Menger thus illustrated that the valuation we place on goods is not dependent on their total or overall utility and that their utility is not something inherent to these goods in the abstract, regardless of their quantities. Rather, the importance that we attach to goods is inextricably dependent on the quantity of those goods, and their quantity in relation to the existing supply of the good we have at our disposal. Humans make decisions based not on the total or abstract utility of an object but on the utility offered by distinct quantities of the good and their ability to satisfy our distinct needs.
Although Menger never used the term himself, his student Friedrich von Wieser would later introduce the term “marginal utility” to refer to the importance attached to the least important satisfaction secured by a single unit of the available quantity of a commodity. Mises defines it by saying: “We call that employment of a unit of a homogeneous supply which a man makes if his supply is n units, but would not make if, other things being equal, his supply were only n-1 units, the least urgent employment or the marginal employment, and the utility derived from it marginal utility.”
For example, the first unit of food a person eats is extremely valuable, as it is the difference between starvation and survival. The second unit of food will be the difference between mere survival and being well nourished. While still very valuable to the individual, the second unit is not as valuable as the first. Further units of food will be acquired for the enjoyment of taste or for social gatherings, which, while valuable, are not as valuable as the previous units that were used to guarantee survival and health. As an individual’s consumption of food continues to increase, they eventually get to the point where they attach no value to an extra unit of food and prefer to go without it even if offered it for free. Increasing the number of units consumed leads to the units being deployed to meet less pressing needs, which means each successive unit has a lower utility than the previous unit and hence, a lower valuation to individuals.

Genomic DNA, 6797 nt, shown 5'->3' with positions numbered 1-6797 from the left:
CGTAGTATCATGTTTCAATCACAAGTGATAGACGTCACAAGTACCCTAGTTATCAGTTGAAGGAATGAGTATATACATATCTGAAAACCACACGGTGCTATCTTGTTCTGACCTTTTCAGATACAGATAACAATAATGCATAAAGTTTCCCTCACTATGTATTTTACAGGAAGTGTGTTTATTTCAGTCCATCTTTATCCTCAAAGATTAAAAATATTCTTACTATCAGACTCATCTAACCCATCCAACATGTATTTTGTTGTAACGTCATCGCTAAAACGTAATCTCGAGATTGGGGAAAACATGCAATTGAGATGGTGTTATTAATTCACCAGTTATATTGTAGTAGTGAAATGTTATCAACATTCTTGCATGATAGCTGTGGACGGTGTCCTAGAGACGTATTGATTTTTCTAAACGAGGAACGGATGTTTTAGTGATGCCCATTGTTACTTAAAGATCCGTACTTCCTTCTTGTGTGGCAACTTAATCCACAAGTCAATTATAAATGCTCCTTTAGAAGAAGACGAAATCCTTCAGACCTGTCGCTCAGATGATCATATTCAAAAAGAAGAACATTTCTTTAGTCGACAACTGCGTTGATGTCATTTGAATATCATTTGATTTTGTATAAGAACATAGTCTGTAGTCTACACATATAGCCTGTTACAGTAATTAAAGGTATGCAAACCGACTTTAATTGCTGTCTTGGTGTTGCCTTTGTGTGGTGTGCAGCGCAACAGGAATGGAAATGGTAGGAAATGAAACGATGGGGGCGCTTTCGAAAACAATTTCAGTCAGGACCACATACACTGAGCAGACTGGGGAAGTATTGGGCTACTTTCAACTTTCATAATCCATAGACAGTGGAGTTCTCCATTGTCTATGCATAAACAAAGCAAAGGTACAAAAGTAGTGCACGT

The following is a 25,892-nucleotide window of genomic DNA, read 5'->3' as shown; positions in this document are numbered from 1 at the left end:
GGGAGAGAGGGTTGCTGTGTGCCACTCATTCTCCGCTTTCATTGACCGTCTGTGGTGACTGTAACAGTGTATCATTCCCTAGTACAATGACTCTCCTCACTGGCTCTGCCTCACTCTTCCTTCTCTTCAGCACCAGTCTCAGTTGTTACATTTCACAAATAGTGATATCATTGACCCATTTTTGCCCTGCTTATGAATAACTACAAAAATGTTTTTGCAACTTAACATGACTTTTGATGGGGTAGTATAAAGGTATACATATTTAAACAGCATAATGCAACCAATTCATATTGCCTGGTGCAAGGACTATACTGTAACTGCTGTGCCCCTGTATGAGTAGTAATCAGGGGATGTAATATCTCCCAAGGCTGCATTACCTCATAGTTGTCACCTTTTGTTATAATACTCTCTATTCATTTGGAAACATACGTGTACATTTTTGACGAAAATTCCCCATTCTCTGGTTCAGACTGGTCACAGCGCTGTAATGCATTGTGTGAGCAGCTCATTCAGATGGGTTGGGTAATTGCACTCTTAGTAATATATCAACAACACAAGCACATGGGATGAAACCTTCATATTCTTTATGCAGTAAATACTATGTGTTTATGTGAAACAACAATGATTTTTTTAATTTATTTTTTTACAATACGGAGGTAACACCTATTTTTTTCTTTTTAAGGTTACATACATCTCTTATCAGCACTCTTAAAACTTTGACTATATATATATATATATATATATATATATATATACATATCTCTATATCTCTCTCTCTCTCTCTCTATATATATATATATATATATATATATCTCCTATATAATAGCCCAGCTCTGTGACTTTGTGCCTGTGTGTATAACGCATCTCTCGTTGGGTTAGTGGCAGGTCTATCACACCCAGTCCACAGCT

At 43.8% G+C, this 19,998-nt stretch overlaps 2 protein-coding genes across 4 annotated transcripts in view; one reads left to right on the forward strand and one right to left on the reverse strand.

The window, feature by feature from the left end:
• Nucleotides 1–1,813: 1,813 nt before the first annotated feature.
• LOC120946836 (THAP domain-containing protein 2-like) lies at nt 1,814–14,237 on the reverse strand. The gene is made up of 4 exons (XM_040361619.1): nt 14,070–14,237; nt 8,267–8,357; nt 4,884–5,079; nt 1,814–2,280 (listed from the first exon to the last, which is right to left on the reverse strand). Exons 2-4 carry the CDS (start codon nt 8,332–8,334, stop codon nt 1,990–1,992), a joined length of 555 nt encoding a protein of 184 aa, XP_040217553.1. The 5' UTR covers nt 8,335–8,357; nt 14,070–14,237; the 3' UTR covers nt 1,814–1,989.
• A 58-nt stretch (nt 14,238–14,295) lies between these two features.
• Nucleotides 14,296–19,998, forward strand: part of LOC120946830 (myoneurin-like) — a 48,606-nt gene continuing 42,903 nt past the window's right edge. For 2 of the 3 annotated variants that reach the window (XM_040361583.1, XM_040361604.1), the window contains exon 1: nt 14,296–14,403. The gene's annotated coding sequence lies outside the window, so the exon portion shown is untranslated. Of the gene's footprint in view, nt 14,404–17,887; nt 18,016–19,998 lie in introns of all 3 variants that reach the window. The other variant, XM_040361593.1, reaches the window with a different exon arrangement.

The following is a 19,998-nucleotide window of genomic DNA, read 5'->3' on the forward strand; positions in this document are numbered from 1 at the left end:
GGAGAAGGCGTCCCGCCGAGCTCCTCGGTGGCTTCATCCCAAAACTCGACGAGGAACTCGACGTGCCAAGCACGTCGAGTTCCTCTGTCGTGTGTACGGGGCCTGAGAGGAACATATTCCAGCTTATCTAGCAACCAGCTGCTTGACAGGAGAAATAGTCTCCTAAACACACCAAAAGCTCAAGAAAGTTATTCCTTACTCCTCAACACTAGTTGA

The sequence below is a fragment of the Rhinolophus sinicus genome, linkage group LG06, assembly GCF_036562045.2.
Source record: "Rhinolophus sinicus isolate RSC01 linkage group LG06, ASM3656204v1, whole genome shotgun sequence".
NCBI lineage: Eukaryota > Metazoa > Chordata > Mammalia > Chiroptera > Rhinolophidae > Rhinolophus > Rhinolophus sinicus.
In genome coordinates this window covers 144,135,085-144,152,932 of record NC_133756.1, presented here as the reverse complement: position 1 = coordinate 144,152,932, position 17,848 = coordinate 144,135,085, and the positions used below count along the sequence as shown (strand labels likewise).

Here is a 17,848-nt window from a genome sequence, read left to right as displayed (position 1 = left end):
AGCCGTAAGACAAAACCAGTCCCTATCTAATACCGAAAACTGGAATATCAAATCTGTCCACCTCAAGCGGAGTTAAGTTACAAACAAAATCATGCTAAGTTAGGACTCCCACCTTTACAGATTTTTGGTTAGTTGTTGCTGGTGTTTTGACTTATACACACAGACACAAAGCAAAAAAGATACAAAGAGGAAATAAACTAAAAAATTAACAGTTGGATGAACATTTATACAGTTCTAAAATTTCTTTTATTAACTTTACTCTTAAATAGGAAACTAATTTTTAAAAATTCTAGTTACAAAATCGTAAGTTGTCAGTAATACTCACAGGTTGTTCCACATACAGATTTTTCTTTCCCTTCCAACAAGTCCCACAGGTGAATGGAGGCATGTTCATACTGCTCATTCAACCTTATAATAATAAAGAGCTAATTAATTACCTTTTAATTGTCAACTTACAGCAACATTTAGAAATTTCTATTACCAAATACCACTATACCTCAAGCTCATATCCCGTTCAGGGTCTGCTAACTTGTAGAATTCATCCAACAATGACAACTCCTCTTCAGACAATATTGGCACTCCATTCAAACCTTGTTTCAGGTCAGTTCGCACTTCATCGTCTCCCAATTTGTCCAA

With this important insight, Menger disproved the idea that the value of goods is inherent to them as goods. He illustrated that value is dependent on the needs the goods satisfy, which are, in turn, dependent on the abundance and scarcity of the goods, and only to the person making the valuation. Nobody is ever asked to make a valuation of the total supply of a good, or to value a good in the abstract. Economic decisions pertain only to individual units of goods, and individuals are at any point in time primarily making decisions about the next unit of a good they want to consume, not their lifetime supply of it, nor the good in the abstract.
Law of Diminishing Marginal Utility
An important implication of Menger’s approach to valuation is the law of diminishing marginal utility. This law states that an individual’s valuation and utility derived from a good will decline as the quantity of the good they hold increases. Since individuals use the first units of a good that they acquire for the fulfillment of the most pressing needs it can address, it must therefore follow that the first unit of any good will be valued highest by that individual. As their holdings of that good increase and each marginal unit goes toward meeting a less pressing need, each marginal unit will have a lower value to the individual. As the value of a good to a person at any point in time depends on the need it satisfies, the more a person has of something, the less the value they attach to it.
The marginal utility of a good declining as its quantity increases is an important insight into individual decision-making. Anyone who has made an expensive purchase may relate. On the first day that you have a new car or toy, the novelty factor is overwhelming, and you are captivated by it. This declines with time as you become more accustomed to its many features and traits. What was novel becomes common and loses the allure it had before you experienced it. You still get joy from driving the car or playing with the toy, but the specific joy declines with each extra use.